Michael Pritchett

recorded in Kansas City, MO/KS


Michael Pritchett

My name is Michael Pritchett, I teach fiction writing here at the University of Missouri in Kansas City. I’ve lived in and around Kansas City all my life. I happened to luck into a job in my hometown, which is a very strange thing that almost never happens. The interesting thing that comes of that is that you spend the rest of your days running into people that you knew in high school in your writing classes, running into their kids in your writing classes. I’ve had my high school swimming coach in one of my workshops; I sometimes sit in meetings with a high school English teacher who taught at my high school. So, I think that has had an effect on me as a writer. And has had something to do with why I’ve become a historical fiction writer. I am very connected to the place that I come from. I’ve stayed in my home town and I know its history because of the fact that I’m almost 50 years old, so I’ve actually witnessed a half century of its history. I think that I began to become interested in the origins of this place, the fact that there’s a Shawnee Indian mission here in town that was basically the only thing in town in, say, the year 1830. This building, that you can still go and look at, was the only thing sitting on this spot and it was just wilderness around it. And that got me interested in the Lewis and Clark Expedition because it came through here at about that time. And I’ve not only lived here, but I went to school at MU, and I also went to school briefly at UMSL, in St. Louis, and the expedition started in St. Louis, so I’ve basically lived along the Missouri River all my life. That also attracted me to the story.

The Knox Writers’ House

Do you think there’s a Midwestern voice or aesthetic?


I do. I think that there’s a tendency, on the part of my students, in particular, to write rural stories, even though they may have never actually been anywhere near a farm, because they feel some sort of an obligation to do so, coming from the Midwest. Like that’s what they should be writing about. So I do feel there’s sort of a Midwestern thing where you’re supposed to write about losing the farm, you’re supposed to write about wanting to get out of the small town, you’re supposed to pick these particular types of subjects and I think that does create a kind of style or a particular aesthetic approach to storytelling. And it’s one that I’m generally trying to shake my students out of, and say, “You may be doing this because this is a tradition that you’ve got yourself locked into, and maybe you want to think about rebelling against the tradition and do something else.”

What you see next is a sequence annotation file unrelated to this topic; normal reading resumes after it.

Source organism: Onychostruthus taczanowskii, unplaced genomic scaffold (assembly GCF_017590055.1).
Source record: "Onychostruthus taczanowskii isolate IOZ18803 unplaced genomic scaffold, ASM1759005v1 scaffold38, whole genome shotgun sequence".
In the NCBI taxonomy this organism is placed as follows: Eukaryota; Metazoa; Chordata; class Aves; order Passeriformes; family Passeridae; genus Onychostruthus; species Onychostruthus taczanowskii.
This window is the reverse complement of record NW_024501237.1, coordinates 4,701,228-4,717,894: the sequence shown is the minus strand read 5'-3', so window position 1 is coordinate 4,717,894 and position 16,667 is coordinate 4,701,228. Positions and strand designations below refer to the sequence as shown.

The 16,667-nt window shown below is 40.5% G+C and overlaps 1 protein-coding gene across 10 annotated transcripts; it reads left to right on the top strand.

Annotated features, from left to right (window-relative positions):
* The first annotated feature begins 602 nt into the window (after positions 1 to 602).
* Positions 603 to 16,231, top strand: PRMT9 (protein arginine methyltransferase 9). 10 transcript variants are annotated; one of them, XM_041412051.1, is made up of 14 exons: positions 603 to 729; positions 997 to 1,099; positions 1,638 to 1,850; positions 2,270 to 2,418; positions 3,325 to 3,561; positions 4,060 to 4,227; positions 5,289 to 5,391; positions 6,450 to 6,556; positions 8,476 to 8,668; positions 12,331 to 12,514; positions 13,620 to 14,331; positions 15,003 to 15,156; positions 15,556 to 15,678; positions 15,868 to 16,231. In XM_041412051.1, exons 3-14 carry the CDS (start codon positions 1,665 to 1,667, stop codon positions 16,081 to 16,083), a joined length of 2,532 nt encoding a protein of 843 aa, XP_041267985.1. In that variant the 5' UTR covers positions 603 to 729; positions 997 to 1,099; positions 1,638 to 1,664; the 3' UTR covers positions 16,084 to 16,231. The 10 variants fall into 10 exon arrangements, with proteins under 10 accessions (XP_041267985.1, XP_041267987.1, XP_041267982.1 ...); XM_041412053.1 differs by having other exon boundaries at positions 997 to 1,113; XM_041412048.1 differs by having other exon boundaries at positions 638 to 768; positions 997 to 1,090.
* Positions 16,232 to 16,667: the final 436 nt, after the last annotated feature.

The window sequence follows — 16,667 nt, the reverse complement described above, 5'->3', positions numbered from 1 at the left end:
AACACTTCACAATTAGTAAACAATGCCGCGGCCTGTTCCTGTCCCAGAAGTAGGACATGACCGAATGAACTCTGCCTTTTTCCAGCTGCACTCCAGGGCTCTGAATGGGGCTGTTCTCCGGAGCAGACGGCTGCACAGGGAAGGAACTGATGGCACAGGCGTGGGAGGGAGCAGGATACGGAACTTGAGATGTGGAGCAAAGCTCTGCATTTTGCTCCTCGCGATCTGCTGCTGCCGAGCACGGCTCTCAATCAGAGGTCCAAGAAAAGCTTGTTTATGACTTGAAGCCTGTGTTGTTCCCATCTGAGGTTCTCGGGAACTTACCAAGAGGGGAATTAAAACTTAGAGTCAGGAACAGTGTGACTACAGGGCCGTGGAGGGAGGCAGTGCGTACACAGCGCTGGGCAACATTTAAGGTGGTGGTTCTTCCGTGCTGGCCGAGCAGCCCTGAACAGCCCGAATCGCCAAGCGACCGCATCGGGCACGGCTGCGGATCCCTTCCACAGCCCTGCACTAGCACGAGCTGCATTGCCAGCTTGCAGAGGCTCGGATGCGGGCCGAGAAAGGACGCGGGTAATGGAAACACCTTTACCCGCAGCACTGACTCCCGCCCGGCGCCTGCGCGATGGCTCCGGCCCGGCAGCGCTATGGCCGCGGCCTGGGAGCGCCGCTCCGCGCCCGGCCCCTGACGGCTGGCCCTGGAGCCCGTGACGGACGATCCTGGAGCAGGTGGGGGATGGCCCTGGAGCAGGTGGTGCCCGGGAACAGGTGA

So you don’t include yourself in that tradition?


I don’t, really. I started out in that same sort of mindset, that if I live in the Midwest, I really ought to be writing about rural people, and I’m a male writer so I should really be writing about manly pursuits. I should be writing about hunting. So the writers that I found early in my career that really spoke to me were writers who were writing that kind of thing. Like Richard Ford and Thomas McGuane, these writers who were writing from a more, not so much a Midwestern, but more of a Western perspective. I had lived in Denver and gone to high school in Denver for a couple of years, so I was able to fit myself into that category, and make it fit. But I wasn’t terribly comfortable there. So as soon as I could get out of it, I began writing more urban, big city kinds of stories. And trying to deal with what’s going on right now in the present moment, particularly with regard to male/female relationships. I write a lot about love relationships and marriages and I guess all of the changing attitudes that we have, the way that our gender roles are changing. I write a lot about that. And I really like to write about mental illness because that’s something that has evolved as something we can talk about, something that’s not as taboo as it used to be, something that isn’t so shameful to admit—that you have some sort of mental disorder or have suffered one. I like to write about those things. But at the same time, when I sit down to write about those things, and write about them in a contemporary voice, I find that I tend to sound a lot like everyone else who’s writing about those things, and that became very frustrating to me, that I couldn’t really look at my stories and say I’m really unique in this way, because, really, my stories did not seem unique, they seemed like the stories that I would read whenever I judged a contest. I felt like I was writing like everyone else, so I thought, “How can I do something that other people are not doing,” and I think that the thing that I decided was, what I want to do is I want to write in voices that are not like the voices that I’m hearing right now in contemporary American fiction, I want to write in voices that either we’re going to be speaking in in the future or voices that we have spoken in in the past and decided to stop speaking in.

from Second Skin by John Hawkes


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